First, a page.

Analysis of Latino populations from GALA and MEC studies reveals genomic loci with biased local ancestry estimation

Bogdan Pasaniuc*, Sriram Sankararaman, Dara G. Torgerson, Christopher Gignoux, Noah Zaitlen, Celeste Eng, William Rodriguez-Cintron, Rocio Chapela, Jean G. Ford, Pedro C. Avila, Jose Rodriguez-Santana, Gary K. Chen, Loic Le Marchand, Brian Henderson, David Reich, Christopher A. Haiman, Esteban Gonzàlez Burchard, Eran Halperin

*Corresponding author for this work

Research output: Contribution to journalArticlepeer-review

26 Scopus citations

Abstract

Motivation: Local ancestry analysis of genotype data from recently admixed populations (e.g. Latinos, African Americans) provides key insights into population history and disease genetics. Although methods for local ancestry inference have been extensively validated in simulations (under many unrealistic assumptions), no empirical study of local ancestry accuracy in Latinos exists to date. Hence, interpreting findings that rely on local ancestry in Latinos is challenging.Results: Here, we use 489 nuclear families from the mainland USA, Puerto Rico and Mexico in conjunction with 3204 unrelated Latinos from the Multiethnic Cohort study to provide the first empirical characterization of local ancestry inference accuracy in Latinos. Our approach for identifying errors does not rely on simulations but on the observation that local ancestry in families follows Mendelian inheritance. We measure the rate of local ancestry assignments that lead to Mendelian inconsistencies in local ancestry in trios (MILANC), which provides a lower bound on errors in the local ancestry estimates. We show that MILANC rates observed in simulations underestimate the rate observed in real data, and that MILANC varies substantially across the genome. Second, across a wide range of methods, we observe that loci with large deviations in local ancestry also show enrichment in MILANC rates. Therefore, local ancestry estimates at such loci should be interpreted with caution. Finally, we reconstruct ancestral haplotype panels to be used as reference panels in local ancestry inference and show that ancestry inference is significantly improved by incoroprating these reference panels.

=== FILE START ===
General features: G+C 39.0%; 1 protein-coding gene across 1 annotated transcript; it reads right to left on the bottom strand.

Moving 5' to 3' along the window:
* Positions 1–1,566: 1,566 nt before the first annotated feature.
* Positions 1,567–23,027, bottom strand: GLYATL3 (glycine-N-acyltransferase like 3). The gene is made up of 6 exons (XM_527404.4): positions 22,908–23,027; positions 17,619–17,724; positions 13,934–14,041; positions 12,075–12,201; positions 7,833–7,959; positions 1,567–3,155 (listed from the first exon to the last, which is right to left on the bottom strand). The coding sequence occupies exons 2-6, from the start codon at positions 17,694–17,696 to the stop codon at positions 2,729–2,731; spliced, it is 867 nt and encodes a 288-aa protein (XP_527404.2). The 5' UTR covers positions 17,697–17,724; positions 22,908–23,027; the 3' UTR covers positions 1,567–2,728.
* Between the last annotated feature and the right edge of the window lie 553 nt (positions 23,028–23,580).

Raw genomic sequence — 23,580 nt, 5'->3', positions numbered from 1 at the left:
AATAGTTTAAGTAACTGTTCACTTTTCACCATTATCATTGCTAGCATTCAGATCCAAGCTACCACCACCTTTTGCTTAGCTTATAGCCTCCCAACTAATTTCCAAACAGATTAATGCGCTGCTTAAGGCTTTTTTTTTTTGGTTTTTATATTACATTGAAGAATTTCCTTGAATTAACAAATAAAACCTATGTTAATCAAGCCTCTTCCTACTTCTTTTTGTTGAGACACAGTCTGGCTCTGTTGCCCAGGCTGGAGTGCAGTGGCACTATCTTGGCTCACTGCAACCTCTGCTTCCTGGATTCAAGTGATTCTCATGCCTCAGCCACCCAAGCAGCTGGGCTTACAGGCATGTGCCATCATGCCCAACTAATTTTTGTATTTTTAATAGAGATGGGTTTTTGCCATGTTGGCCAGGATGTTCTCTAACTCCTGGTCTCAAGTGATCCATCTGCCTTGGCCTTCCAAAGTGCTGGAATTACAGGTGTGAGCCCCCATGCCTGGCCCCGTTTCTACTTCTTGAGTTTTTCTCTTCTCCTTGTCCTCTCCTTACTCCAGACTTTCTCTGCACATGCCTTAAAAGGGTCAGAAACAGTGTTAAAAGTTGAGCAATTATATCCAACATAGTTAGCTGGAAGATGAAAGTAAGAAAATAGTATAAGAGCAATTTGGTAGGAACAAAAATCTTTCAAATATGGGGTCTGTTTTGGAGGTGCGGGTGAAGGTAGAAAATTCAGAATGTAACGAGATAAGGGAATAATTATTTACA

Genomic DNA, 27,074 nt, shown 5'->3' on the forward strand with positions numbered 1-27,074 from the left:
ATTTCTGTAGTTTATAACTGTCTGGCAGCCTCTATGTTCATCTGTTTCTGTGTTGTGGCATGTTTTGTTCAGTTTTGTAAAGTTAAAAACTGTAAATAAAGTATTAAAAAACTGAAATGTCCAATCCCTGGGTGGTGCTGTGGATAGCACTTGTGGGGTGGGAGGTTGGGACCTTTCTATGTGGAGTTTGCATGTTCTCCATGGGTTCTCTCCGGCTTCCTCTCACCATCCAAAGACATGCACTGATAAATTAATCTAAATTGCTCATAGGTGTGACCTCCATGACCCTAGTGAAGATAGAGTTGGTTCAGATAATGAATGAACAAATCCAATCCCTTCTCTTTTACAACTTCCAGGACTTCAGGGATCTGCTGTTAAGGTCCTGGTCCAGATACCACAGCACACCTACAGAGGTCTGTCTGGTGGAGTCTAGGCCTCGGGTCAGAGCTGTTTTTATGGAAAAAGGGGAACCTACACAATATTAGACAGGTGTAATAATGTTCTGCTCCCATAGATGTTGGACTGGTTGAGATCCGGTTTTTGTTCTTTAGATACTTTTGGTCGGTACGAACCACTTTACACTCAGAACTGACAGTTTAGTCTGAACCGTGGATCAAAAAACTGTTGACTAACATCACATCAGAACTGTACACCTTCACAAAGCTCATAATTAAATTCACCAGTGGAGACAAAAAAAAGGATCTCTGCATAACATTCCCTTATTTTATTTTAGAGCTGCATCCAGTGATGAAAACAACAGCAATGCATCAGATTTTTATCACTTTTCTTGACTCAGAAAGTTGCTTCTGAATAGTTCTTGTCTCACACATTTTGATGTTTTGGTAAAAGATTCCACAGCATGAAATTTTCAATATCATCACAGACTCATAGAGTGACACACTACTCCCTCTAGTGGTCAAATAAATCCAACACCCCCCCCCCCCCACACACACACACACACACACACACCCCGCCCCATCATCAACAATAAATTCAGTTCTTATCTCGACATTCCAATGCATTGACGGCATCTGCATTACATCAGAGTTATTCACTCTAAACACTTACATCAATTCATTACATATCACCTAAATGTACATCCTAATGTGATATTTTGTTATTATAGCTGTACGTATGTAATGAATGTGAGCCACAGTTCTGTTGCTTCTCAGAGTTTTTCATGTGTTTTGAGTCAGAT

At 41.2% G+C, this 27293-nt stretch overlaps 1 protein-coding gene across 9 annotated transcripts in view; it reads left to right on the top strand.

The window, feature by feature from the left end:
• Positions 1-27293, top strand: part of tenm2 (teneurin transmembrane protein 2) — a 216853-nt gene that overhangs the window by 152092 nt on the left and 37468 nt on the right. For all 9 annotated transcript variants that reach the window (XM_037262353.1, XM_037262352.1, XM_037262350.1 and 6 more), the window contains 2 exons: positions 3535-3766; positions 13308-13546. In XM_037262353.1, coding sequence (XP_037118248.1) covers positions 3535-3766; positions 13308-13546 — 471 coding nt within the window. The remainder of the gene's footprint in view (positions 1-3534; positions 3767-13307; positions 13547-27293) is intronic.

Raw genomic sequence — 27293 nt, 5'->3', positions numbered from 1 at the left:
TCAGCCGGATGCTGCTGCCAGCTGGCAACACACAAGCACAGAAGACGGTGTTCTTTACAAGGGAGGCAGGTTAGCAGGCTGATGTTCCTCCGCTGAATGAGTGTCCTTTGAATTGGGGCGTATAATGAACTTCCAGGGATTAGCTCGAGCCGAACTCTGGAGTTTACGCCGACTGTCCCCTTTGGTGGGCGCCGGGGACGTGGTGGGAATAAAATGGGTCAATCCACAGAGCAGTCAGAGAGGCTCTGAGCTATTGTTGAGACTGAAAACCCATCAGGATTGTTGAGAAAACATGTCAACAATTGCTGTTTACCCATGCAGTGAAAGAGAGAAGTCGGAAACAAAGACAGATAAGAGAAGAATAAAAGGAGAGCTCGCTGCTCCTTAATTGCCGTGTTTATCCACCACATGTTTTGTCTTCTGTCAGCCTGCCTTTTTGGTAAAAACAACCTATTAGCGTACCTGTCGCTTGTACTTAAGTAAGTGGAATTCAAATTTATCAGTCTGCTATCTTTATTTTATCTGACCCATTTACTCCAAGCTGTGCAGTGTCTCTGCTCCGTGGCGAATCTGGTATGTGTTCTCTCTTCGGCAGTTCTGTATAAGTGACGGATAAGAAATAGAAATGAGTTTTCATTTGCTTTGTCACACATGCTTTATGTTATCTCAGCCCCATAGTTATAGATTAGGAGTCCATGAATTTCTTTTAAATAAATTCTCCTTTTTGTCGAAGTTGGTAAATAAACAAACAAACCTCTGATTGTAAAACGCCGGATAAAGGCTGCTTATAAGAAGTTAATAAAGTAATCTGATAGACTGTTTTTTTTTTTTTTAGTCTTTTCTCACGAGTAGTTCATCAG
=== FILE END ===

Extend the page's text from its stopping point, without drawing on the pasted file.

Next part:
Original languageEnglish (US)
Pages (from-to)1407-1415
Number of pages9
JournalBioinformatics
Volume29
Issue number11
DOIs
StatePublished - Jun 1 2013

ASJC Scopus subject areas

  • Statistics and Probability
  • Biochemistry
  • Molecular Biology
  • Computer Science Applications
  • Computational Theory and Mathematics
  • Computational Mathematics

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